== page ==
Interestingly, the American Heart Association recently lowered the recommended intake of saturated fat to no more than 7% of total calories eaten each day. Olive oil is 14% saturated fat. So if you’re using a lot of olive oil on your food, it’d be hard to have a diet that’s less than 14% saturated fat, which means your arteries are being subjected to double the sat-fat-limit that the AHA recommends.
So, is olive oil better than butter? Yes. But is it good in and of itself? No.
Oils are the most calorie-dense foods on earth. Ounce for ounce, oil packs even more calories than butter or bacon. A diet with hefty amounts of oil invariably produces hefty amounts of body fat, which leads to all sorts of devastating diseases, including America’s #1 killer: heart disease.
Steer clear of all oils loaded with saturated and trans fatty acids, such as coconut oil, palm oil, and palm kernel oil. And try to limit your consumption of oils rich in polyunsaturated or monounsaturated fats to 1 teaspoon per 1,000 calories daily.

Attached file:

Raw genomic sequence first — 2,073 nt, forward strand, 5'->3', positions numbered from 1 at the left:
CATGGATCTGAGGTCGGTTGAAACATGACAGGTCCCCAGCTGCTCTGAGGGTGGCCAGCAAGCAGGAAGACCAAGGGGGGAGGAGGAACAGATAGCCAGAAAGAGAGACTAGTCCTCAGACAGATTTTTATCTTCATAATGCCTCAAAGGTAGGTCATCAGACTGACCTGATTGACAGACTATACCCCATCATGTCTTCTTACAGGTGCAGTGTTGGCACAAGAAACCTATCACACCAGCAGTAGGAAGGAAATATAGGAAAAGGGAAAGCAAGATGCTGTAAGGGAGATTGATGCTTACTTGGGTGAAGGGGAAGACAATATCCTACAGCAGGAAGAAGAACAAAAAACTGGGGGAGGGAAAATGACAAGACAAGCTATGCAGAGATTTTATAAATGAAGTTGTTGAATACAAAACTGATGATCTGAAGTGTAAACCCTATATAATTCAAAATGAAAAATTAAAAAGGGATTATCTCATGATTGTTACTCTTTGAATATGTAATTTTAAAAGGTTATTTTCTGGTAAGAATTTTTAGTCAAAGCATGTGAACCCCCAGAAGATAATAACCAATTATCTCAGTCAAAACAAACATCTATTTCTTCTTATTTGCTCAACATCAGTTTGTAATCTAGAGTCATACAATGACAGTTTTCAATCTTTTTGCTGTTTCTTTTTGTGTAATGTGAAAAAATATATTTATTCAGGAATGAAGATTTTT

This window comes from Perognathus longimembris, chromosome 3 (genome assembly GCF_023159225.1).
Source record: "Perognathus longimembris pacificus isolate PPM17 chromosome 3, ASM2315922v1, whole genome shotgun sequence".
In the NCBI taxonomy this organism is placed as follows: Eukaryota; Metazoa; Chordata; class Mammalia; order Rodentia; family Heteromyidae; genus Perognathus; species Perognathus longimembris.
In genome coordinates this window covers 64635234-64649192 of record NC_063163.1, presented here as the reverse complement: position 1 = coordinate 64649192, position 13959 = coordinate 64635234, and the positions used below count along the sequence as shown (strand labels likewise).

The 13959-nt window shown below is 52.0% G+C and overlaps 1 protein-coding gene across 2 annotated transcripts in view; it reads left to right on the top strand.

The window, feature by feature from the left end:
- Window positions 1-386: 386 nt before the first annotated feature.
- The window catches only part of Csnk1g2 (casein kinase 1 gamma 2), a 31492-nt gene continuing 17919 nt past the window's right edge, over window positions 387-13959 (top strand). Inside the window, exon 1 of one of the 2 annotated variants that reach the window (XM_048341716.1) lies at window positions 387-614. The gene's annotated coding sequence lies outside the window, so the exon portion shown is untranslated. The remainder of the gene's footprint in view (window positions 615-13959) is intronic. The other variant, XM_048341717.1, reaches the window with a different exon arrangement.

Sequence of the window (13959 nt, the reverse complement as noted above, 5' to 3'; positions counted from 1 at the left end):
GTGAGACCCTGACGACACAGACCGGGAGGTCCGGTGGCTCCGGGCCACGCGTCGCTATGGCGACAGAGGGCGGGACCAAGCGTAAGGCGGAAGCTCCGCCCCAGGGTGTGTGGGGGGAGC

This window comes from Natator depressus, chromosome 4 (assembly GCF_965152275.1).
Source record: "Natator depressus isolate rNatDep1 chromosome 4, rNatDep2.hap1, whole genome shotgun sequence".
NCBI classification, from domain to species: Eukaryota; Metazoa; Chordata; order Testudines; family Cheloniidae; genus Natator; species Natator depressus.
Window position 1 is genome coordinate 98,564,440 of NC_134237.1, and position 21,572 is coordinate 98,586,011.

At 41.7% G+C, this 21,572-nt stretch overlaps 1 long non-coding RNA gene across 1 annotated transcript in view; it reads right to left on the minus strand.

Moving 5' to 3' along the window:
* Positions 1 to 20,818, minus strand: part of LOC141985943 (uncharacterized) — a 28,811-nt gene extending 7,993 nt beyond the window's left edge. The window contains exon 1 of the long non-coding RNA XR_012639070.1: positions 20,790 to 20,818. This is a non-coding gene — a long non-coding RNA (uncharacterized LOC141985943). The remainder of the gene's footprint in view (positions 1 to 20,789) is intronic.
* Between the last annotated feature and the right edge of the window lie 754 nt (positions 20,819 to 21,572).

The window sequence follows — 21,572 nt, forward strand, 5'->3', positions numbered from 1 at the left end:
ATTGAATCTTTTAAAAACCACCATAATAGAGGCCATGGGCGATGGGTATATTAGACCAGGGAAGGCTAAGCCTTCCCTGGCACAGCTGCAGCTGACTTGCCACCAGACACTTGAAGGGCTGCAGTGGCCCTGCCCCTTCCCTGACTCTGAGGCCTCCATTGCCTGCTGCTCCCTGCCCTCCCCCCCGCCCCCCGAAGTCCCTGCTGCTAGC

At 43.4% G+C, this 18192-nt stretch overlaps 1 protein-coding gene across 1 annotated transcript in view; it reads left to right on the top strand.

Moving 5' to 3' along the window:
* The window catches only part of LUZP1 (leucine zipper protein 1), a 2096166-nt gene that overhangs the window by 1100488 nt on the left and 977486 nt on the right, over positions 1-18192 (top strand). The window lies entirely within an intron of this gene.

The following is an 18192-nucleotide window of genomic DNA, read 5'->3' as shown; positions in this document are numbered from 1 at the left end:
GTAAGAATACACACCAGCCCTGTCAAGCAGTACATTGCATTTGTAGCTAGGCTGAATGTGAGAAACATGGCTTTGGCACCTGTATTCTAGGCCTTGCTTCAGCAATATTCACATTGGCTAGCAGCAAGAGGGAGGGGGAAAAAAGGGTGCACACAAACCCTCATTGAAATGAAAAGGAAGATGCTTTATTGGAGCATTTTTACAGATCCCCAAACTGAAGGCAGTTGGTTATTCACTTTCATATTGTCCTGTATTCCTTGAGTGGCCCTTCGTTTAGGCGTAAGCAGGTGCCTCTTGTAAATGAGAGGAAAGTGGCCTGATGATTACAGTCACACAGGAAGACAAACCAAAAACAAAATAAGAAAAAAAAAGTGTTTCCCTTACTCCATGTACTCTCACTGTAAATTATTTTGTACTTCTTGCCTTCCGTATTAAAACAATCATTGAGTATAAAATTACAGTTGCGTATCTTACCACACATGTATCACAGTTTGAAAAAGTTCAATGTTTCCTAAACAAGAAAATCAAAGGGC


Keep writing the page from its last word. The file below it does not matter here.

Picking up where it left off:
1. Annals of Internal Medicine, 2006; 145: 333.
2. Arteriosclerosis, Thrombosis, and Vascular Biology, 1995; 15: 2101.
3. Current Opinion in Lipidology, 2003; 14 (1): 41.
4. British Journal of Nutrition, 2004; 91 (6); 1013.
5. Journal of the American College of Cardiology, 2000; 36: 1455.
6. Journal of the American College of Cardiology, 2006; 48:1666-1671, doi:10.1016/j.jacc.2006.06.057 (Published online 25 September 2006).
7. New England Journal of Medicine, 2003; 348: 2599.
8. New England Journal of Medicine, 2003; 348: 2595.
9. Makoto Suziki, Bradley Wilcox, and Craig Wilcox. The Okinawa Program. Three Rivers Press: 2002.
10. Sally Beare. Secrets of the World’s Longest-Living People. Piatkus Books: 2003.